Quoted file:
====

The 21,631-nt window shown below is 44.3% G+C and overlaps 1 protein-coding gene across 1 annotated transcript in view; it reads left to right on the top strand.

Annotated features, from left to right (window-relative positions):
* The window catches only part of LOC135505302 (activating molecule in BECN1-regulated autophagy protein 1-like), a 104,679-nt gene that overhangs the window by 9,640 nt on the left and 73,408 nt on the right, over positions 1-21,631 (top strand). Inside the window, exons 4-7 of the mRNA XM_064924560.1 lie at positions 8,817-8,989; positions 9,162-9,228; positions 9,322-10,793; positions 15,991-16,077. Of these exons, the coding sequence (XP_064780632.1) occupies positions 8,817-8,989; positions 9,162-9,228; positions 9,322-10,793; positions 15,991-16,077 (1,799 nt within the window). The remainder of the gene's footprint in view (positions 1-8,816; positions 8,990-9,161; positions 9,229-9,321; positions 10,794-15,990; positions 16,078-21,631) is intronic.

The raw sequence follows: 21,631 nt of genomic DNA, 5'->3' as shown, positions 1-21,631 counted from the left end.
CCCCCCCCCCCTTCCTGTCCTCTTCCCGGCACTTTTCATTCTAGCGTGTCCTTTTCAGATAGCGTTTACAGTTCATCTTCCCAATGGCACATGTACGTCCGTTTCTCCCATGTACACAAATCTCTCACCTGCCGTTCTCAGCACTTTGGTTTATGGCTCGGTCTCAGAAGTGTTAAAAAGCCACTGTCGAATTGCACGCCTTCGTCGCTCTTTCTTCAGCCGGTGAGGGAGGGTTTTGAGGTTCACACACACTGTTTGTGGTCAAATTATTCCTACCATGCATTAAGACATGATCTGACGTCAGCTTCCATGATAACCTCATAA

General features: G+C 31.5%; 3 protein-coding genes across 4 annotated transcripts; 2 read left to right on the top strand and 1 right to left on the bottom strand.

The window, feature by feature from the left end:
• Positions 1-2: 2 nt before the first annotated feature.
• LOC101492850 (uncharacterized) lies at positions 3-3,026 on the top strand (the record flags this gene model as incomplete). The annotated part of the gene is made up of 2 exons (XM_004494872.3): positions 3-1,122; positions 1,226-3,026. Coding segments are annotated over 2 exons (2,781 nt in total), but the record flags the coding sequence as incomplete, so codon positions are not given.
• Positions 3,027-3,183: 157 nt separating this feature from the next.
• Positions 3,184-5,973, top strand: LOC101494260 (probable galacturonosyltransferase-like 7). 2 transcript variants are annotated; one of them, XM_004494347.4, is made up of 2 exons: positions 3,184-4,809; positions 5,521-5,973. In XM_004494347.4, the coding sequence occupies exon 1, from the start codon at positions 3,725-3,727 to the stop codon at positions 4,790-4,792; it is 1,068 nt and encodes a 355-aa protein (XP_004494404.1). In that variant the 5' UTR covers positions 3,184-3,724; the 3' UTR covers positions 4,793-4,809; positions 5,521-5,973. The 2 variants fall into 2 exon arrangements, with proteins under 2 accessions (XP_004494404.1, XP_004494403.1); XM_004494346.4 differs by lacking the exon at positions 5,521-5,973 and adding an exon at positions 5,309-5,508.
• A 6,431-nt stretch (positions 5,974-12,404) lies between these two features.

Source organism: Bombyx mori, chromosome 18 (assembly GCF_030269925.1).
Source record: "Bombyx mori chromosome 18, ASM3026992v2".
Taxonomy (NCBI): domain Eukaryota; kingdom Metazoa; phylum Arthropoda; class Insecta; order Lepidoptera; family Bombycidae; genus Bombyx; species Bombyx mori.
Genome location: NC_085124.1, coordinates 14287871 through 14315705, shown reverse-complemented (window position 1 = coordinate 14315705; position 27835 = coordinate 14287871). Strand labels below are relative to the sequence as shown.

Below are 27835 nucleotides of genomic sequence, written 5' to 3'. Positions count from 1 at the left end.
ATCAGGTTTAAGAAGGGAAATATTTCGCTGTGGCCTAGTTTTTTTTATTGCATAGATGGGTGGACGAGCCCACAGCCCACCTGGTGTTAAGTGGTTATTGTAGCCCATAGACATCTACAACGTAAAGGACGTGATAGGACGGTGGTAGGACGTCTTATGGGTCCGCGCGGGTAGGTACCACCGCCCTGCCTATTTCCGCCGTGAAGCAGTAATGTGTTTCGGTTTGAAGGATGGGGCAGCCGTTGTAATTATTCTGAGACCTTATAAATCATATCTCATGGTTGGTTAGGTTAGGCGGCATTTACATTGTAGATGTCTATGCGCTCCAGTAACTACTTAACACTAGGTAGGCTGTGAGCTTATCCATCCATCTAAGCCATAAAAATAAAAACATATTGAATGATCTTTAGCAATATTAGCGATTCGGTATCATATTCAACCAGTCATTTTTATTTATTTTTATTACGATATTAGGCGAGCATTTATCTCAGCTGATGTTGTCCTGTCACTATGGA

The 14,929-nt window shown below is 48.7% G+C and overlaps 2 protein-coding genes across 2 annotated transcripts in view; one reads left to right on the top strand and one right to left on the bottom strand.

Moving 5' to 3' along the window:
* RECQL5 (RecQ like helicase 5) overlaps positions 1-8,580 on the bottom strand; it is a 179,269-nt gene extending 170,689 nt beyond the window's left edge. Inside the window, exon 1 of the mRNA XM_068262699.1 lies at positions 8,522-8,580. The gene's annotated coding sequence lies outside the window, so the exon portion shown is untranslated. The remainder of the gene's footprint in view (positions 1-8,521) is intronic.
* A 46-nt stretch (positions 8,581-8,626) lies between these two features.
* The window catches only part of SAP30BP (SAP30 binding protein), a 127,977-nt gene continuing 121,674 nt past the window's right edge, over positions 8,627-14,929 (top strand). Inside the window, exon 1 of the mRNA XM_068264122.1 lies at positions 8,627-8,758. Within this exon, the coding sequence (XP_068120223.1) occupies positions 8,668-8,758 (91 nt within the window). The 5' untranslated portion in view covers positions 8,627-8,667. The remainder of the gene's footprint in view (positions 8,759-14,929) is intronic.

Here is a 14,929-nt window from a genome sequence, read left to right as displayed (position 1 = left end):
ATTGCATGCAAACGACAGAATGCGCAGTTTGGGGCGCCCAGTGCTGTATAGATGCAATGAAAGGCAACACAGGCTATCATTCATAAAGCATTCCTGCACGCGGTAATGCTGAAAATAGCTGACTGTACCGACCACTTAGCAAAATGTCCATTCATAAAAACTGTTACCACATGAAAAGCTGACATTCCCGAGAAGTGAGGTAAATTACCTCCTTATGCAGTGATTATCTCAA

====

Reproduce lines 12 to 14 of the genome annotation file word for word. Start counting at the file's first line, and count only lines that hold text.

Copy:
• A 6,431-nt stretch (positions 5,974-12,404) lies between these two features.

Source organism: Bombyx mori, chromosome 18 (assembly GCF_030269925.1).
Source record: "Bombyx mori chromosome 18, ASM3026992v2".